2) Selectivity of Invitation: Does she even have to be there at all? One of the biggest reasons why meetings tend to be unproductive is that the invite list is insufficiently selective. That is, there are too many people who truthfully don't need to be there, who then feel obligated to at least try and make some kind of verbal contribution, even if they have nothing useful to share re: the meeting topic. Rather than going in for an Fe-based "We should include everyone!" approach, only invite those whose expertise is needed, and those who will actually be making decisions.

Nobody likes sitting there for an hour being talked at and bored as hell. Past a certain point, even people who are normally professional will start behaving inappropriately (or sneaking out...) on that basis alone.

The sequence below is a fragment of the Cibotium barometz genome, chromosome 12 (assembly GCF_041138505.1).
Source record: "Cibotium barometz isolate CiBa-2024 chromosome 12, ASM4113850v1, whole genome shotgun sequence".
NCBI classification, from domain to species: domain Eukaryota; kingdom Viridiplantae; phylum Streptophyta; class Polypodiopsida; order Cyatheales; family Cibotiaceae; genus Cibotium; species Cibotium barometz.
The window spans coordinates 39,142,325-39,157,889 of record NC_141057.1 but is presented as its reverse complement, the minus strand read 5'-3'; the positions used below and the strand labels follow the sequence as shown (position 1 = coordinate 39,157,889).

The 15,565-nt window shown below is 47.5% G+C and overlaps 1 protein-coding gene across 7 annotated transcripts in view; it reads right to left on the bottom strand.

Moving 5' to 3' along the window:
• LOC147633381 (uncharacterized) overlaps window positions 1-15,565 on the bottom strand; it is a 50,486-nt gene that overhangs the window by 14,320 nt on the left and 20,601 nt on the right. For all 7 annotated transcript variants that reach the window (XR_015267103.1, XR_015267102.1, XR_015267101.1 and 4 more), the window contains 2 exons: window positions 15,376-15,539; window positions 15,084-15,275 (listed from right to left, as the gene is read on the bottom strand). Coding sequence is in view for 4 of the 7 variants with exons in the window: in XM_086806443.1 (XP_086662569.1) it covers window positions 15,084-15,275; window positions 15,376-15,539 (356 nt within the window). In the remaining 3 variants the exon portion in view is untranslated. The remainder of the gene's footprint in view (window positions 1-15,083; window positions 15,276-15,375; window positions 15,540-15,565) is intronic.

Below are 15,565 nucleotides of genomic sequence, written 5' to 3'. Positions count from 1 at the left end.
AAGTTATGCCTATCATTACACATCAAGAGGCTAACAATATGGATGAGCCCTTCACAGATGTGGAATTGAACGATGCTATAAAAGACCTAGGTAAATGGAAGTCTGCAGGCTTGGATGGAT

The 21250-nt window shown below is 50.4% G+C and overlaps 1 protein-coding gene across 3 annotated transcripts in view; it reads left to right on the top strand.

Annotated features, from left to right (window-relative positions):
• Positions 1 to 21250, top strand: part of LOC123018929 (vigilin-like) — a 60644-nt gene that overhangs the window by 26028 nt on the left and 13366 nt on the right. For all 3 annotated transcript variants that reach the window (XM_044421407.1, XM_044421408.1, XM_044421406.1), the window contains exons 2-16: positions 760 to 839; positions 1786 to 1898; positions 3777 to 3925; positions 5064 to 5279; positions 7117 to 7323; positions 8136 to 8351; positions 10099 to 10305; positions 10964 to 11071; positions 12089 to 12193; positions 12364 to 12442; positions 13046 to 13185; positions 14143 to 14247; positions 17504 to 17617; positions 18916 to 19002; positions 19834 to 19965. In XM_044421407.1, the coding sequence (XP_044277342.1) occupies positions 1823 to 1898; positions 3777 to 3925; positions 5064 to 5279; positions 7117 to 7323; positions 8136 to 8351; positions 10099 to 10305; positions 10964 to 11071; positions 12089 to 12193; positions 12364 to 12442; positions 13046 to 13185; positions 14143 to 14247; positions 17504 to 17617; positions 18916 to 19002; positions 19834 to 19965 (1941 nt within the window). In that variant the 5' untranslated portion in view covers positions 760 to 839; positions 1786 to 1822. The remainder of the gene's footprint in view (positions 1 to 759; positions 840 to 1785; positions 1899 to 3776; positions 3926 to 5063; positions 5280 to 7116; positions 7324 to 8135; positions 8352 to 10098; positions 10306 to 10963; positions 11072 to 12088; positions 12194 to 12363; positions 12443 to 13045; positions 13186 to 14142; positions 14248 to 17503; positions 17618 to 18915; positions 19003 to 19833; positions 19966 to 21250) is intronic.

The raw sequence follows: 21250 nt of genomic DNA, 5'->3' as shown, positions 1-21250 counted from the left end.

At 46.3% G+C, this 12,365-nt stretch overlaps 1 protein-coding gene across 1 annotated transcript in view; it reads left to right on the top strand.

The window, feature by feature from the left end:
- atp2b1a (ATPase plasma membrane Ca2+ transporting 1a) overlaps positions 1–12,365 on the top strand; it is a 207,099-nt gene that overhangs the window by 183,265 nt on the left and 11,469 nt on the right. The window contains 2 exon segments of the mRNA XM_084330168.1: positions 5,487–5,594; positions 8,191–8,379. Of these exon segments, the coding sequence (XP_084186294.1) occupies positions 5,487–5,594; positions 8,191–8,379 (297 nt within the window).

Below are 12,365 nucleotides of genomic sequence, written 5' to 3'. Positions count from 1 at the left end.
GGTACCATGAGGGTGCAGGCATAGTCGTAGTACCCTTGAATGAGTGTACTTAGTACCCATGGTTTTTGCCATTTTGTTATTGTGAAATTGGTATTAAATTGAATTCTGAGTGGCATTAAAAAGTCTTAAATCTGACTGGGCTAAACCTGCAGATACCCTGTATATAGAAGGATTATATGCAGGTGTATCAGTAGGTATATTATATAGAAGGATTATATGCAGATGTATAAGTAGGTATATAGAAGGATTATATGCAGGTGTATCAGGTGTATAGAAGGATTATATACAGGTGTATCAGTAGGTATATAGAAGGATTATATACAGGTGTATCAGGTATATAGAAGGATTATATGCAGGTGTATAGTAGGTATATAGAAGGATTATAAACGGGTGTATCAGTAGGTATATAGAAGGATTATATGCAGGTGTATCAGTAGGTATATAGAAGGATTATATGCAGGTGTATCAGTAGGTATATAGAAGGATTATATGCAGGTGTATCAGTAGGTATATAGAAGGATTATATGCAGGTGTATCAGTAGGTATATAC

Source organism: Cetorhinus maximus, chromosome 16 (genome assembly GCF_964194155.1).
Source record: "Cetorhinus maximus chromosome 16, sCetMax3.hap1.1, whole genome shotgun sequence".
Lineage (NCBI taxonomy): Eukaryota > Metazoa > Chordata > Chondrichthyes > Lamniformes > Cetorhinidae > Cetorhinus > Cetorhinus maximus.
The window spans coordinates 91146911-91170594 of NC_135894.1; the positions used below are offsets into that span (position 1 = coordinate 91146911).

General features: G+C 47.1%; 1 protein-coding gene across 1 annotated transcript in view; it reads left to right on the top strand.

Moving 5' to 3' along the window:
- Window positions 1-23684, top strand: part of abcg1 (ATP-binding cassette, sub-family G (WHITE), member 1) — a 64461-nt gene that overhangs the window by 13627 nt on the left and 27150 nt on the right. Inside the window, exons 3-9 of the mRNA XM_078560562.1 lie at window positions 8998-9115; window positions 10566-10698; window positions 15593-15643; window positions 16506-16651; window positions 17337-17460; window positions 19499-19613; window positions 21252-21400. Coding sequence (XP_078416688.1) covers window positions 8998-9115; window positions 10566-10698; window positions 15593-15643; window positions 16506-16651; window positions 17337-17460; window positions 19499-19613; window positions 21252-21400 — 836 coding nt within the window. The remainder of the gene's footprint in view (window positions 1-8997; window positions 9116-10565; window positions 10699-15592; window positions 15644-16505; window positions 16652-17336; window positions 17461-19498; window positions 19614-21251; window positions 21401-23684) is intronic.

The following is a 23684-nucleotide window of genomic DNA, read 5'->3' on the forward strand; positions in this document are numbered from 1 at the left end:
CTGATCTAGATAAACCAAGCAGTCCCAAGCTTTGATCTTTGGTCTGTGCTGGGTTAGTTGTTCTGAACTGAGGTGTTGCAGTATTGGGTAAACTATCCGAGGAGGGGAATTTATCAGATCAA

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Chatterbox, MOTM August 2013
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I'm not their boss. But our boss is passive and weak. He is part of the problem. He will be listening to my presentation.

I can't take the lead too evidently since he tends to feel threatened by me.

Of course if I was in charge I would simply introduce totally different rules and control whether everybody sticks to them, but that's the problem.

And I tried talking to the one disruptive person and to the boss about that one person.

Basically, as I see it, I have too options: 1) introducing some rules up front for everybody or 2) defending people, including myself when the one person interrupts or offends them.

I'm trying to come up with a good idea for 1).

Hope this explanation helps.
It doesn’t change anything.

It doesn’t matter if you’re not the boss. If it’s your job to lead the meeting, that puts you in control of the situation. You can either take control, or not.

You’re saying that you think you need to back down because you think your boss feels threatened by you. That’s not so. If you think about it, if you back down, it just proves that you’re the one who feels intimidated by him. You have to have the confidence to take charge.